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Langston Hughes

Langston Hughes

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Langston Hughes

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  1. Langston Hughes

  2. What is Langston famous for? • He was a famous American poet, social activist, novelist, playwright, and columnist. He was one of the earliest innovators of the then-new literary art form jazz poetry. • Hughes is best known for his work during the Harlem Renaissance. He famously wrote about the period that "Harlem was in vogue” I been scared and battered.My hopes the wind done scattered.Snow has frizz me,Sun has baked me,Looks like between 'emthey doneTried to make meStop laughin', stop lovin', stop livin'--But I don't care!I'm still here!

  3. Background • Langston Hughes began writing in high school, and even at this early age was developing the voice that made him famous. Hughes was born in Joplin, Missouri, but lived with his grandmother in Lawrence, Kansas until he was thirteen and then with his mother in Lincoln, Illinois and Cleveland, Ohio where he went to high school.

  4. 1921/1936 • 1921 “Negro speaks of rivers” published in NAACP • 1936 “not with out laughter” novel was published

  5. Why is Langston still famous today? • For his intelligence and bravery • From his poems and novels • Hughes is remembered because of his good accomplishments and because of when he gave hope and pride during the Harlem Renaissance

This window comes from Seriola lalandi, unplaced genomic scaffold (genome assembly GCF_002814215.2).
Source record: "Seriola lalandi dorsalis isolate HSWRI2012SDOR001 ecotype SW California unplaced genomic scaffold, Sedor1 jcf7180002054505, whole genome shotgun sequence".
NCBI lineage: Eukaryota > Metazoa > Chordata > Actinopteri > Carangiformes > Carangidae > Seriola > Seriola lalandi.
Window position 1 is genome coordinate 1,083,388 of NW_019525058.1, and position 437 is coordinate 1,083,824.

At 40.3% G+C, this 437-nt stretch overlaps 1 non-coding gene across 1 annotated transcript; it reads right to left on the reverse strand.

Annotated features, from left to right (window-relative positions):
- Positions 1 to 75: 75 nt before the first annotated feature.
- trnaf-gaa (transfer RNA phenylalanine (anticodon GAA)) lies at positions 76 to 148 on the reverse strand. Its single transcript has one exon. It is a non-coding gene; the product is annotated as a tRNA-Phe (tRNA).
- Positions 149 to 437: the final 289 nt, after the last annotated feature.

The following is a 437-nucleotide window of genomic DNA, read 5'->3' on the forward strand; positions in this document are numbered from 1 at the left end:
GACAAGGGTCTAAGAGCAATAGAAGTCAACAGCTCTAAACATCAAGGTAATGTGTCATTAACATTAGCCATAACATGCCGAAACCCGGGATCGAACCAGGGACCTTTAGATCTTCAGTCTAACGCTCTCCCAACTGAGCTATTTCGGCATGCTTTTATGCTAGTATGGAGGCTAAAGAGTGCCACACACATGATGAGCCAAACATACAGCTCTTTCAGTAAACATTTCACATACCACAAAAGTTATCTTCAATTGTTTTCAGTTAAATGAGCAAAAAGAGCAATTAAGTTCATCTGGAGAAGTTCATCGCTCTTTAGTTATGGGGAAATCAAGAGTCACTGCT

6. I Continue To Dream • I take my dreams and make of them a bronze vaseand a round fountain with a beautiful statue in its center.And a song with a broken heart and I ask you:Do you understand my dreams?Sometimes you say you do,And sometimes you say you don't.Either way it doesn't matter.I continue to dream

  7. Essential Facts • Hughes was raised primarily by his grandmother. • Hughes’ father wanted him to become an engineer, so Hughes attended Columbia for a time. He left because of racial intolerance and because he wanted to spend more time writing in Harlem • He graduated from Lincoln University in Pennsylvania in 1929. Among his classmates was future Supreme Court Justice Thurgood Marshall • For a number of years, Hughes was attracted to some of the political philosophies of the Communist Party. Though accused of being a member, he never actually joined • Hughes died of prostate cancer in 1967 at the age of 65. His ashes are buried in Harlem under a special medallion in the Arthur Schomburg Center for Research in Black Culture

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  9. KieraAnd Tequila